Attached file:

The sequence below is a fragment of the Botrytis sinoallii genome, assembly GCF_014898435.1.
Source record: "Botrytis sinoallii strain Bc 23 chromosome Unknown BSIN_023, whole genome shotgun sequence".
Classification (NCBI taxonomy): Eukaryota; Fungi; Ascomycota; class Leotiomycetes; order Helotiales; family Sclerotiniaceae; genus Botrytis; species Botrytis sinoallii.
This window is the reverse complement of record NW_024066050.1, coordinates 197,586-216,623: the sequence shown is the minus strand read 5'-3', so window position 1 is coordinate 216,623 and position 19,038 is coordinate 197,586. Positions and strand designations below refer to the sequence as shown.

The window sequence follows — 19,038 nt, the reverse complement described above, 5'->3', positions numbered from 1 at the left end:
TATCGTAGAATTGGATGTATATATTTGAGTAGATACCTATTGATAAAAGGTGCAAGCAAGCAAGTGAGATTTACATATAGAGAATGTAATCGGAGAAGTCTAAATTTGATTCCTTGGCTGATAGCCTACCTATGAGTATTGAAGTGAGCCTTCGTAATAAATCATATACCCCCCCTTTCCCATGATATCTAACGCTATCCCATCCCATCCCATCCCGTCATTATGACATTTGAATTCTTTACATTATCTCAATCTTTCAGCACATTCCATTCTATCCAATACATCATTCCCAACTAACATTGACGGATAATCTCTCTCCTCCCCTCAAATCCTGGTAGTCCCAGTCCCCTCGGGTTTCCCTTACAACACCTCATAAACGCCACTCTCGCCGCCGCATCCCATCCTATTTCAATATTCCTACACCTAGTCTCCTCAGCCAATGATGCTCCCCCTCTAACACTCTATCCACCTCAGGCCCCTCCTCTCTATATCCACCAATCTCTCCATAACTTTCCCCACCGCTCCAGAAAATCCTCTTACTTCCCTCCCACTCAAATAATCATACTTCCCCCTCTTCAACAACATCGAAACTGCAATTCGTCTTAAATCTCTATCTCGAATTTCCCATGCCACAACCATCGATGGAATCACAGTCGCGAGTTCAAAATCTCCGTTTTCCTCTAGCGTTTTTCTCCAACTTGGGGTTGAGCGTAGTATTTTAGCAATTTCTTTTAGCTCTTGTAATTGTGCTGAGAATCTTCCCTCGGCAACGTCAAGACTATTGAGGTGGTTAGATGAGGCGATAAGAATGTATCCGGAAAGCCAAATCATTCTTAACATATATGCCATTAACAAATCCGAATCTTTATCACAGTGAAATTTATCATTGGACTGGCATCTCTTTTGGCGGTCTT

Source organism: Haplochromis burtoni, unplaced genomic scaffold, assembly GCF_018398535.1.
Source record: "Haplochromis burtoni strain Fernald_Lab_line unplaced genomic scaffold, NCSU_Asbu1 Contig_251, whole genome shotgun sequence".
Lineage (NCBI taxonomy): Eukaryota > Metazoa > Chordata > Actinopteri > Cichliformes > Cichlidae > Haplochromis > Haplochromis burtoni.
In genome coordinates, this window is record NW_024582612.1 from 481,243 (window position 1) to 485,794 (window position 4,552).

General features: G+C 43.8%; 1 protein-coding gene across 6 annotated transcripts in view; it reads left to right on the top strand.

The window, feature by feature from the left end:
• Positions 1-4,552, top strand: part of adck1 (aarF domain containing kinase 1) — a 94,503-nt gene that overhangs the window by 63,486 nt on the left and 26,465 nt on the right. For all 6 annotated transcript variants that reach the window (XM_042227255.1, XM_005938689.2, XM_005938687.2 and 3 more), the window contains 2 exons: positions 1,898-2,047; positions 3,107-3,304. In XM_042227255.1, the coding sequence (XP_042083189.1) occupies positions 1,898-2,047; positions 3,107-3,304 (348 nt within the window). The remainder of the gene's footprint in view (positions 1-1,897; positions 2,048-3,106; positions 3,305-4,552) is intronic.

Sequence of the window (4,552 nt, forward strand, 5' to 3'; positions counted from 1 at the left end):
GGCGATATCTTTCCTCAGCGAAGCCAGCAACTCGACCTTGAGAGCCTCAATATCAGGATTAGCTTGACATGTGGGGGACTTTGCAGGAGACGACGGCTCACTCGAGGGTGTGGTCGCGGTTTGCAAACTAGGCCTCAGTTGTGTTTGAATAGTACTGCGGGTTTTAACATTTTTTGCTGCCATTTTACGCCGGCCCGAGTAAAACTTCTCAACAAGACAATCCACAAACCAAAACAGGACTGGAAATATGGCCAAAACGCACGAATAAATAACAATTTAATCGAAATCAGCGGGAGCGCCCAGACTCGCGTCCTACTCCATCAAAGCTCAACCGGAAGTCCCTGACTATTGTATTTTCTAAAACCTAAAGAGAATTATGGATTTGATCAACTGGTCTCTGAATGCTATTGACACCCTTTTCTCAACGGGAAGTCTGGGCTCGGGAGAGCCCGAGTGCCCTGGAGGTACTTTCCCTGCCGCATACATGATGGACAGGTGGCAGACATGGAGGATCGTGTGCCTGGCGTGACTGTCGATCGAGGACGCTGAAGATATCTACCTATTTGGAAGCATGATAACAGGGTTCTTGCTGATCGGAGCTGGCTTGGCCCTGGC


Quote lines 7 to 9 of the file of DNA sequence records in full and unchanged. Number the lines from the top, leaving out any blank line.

Source organism: Haplochromis burtoni, unplaced genomic scaffold, assembly GCF_018398535.1.
Source record: "Haplochromis burtoni strain Fernald_Lab_line unplaced genomic scaffold, NCSU_Asbu1 Contig_251, whole genome shotgun sequence".
Lineage (NCBI taxonomy): Eukaryota > Metazoa > Chordata > Actinopteri > Cichliformes > Cichlidae > Haplochromis > Haplochromis burtoni.